“We are not the type of philosophers who think that nothing is true.”
The first thing you need to know about philosophical scepticism is that Plato and Pyrrho were the fathers of all of the ancient schools of scepticism. Plato wrote a book, titled the Timaeus, in which he explained that the entire universe is a single, living, intelligent, immortal, ensouled, blessedly happy, and divine being. Pyrrho, on the other hand, learned everything he knew about scepticism by traveling to India and studying with mystical philosophers there, and also traveling to Persia and studying with the Magi, the very people who gave us the word “magic”.
The second thing you need to know about philosophical scepticism is that it was revived during the Renaissance by, among others, folks like Girolamo Savonarola and Heinrich Cornelius Agrippa. The first was a fanatical, book-burning, Christian fundamentalist; while the second was one of the greatest occultists of all time.
What do these two things tell us? Only that we must apply scepticism to scepticism itself. That is, scepticism is not necessarily what you have been led to believe it is. In particular, scepticism has nothing whatsoever to do with the crude philistinism and hamfisted debunkery of Richard Dawkins, Sam Harris and that lot. The so-called “New Atheists” have nothing to offer other than a slightly updated (and significantly dumbed-down) version of iconoclastic Calvinism deprived of it’s (always thin an unconvincing) religious veneer.
Among our most important primary sources for ancient scepticism is Cicero’s Academica. Cicero was an adherent of the school of so-called “Academic” sceptics, who traced their intellectual lineage back to Plato. During the same year that he wrote his Academica, Cicero also produced his De Natura Deorum (On the Nature of the Gods) in which he informs us:
As for those who express surprise that I have adopted the Academic system in preference to all others, I think that the four books of my ‘Academica‘ offer them a clear enough answer…. I stress, however, that it cannot be the case that those who follow this line of philosophy have no guiding principles. Mark you, I have discussed this matter more rigorously elsewhere [Ac. II], but certain people are such slow learners that they clearly need to be instructed more than once. We Academics are not the type of philosophers who think that nothing is true. Our claim is that certain falsehoods impinge on all true statements, and that these bear so close a resemblance to the truth that they contain no criterion by which to judge them or to lend assent to them. The outcome of this is our view that many things are probable, and that though these are not demonstrably true [that is, not provable with absolute certainty] they guide the life of the wise man, because they are so significant and clear cut.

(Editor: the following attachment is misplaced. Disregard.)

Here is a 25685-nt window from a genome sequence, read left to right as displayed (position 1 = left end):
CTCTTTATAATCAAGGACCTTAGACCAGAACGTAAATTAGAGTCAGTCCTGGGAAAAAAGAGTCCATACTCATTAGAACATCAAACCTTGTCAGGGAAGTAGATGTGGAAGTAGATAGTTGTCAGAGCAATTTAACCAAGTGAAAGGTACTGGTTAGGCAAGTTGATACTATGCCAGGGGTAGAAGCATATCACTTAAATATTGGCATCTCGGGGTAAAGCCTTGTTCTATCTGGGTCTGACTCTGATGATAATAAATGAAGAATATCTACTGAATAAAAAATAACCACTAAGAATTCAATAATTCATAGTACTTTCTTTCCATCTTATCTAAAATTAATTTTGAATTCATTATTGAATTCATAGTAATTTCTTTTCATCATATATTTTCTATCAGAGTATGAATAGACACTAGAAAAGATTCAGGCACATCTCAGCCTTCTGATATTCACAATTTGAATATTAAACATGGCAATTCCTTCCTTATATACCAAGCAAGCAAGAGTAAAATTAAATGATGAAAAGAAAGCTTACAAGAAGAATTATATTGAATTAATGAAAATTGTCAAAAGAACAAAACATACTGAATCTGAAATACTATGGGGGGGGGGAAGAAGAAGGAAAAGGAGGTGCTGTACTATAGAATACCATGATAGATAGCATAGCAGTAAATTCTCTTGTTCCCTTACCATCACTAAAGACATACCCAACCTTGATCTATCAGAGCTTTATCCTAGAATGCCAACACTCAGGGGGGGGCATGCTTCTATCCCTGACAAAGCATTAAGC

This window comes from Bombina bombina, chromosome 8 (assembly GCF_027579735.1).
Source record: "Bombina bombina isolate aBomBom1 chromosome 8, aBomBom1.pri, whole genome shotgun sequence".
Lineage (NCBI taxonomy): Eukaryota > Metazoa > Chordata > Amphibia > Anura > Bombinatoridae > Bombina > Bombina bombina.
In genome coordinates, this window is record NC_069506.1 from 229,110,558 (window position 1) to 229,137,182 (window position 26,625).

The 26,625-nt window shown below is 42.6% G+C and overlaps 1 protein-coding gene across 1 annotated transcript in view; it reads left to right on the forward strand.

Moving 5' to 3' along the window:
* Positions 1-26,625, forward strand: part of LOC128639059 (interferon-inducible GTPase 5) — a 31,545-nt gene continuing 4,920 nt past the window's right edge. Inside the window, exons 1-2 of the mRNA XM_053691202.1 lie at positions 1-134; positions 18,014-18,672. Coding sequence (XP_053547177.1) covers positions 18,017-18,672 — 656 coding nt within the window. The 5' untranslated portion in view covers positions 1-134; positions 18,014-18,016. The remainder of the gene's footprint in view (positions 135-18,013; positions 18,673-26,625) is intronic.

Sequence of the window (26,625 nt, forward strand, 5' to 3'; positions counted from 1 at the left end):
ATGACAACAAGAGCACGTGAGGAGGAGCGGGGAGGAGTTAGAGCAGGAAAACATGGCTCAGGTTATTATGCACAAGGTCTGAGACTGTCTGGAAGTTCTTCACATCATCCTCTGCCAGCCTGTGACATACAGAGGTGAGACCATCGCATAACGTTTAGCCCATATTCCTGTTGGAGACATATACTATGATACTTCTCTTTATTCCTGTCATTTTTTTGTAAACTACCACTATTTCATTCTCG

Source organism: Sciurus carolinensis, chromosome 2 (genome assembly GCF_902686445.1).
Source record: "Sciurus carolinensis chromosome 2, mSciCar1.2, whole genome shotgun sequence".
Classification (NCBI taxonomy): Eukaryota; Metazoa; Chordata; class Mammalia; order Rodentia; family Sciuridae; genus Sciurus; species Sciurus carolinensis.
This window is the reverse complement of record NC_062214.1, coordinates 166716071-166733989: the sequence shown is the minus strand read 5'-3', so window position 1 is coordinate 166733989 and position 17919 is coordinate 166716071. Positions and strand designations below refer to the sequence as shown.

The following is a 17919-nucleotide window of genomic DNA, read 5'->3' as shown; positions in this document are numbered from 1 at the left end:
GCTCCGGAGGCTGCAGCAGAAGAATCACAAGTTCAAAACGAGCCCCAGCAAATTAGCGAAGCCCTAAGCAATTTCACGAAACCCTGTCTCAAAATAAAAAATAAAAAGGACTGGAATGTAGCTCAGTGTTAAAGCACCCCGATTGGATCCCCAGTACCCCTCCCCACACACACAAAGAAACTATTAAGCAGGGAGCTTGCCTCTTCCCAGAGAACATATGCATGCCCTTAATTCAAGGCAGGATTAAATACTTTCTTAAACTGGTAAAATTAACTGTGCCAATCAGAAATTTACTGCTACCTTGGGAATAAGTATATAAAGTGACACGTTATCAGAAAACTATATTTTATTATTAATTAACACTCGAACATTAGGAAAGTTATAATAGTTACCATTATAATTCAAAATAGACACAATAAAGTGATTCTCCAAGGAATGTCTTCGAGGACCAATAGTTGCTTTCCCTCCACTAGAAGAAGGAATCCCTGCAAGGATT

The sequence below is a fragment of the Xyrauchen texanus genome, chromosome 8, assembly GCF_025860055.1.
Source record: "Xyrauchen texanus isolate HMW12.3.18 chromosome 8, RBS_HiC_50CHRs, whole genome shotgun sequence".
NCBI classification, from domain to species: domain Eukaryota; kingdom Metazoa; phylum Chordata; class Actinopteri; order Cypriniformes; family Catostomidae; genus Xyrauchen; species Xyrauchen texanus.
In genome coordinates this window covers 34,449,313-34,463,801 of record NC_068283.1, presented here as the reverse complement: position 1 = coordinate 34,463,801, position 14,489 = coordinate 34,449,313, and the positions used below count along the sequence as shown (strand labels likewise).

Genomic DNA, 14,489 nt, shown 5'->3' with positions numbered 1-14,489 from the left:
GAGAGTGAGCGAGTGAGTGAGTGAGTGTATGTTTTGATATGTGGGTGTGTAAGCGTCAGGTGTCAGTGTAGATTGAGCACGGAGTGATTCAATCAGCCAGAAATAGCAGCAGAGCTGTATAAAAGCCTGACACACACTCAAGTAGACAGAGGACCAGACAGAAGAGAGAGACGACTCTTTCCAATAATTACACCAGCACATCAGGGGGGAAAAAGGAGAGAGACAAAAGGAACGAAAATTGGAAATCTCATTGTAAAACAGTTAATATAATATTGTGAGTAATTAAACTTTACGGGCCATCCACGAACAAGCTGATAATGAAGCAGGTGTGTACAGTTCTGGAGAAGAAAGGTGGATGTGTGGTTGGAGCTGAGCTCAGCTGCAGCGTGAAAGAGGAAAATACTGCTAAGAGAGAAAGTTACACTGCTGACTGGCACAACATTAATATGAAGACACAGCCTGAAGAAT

[Cicero De Natura Deorum I.11-12, P.G. Walsh translation]
What did Socrates know, and how did he know it?
Socrates, the teacher of Plato, believed that all wrongdoing results only from ignorance, that is, that no one ever does wrong knowingly. This Socratic teaching was echoed by the Stoic philosopher Epictetus, who was born over 450 years after Socrates was executed:
“They are free who live as they will; who are not subject to compulsion, to restraint, or to violence; whose pursuits are unhindered, their desires successful, their aversions unincurred. Who, then, would wish to lead a wrong course of life? No one. Who would live deceived, erring, unjust, dissolute, discontented, dejected? No one. Wicked persons, then, do not live according to their own wills; therefore no such person is free.”
Ignorance leads to true slavery, the slavery of the soul/psyche. Through our own ignorance our pursuits are hindered, but through knowledge we can attain true freedom. Epictetus had himself been born a slave, and he reveled in taunting his aristocratic students that they were the real slaves because they were not true masters of themselves.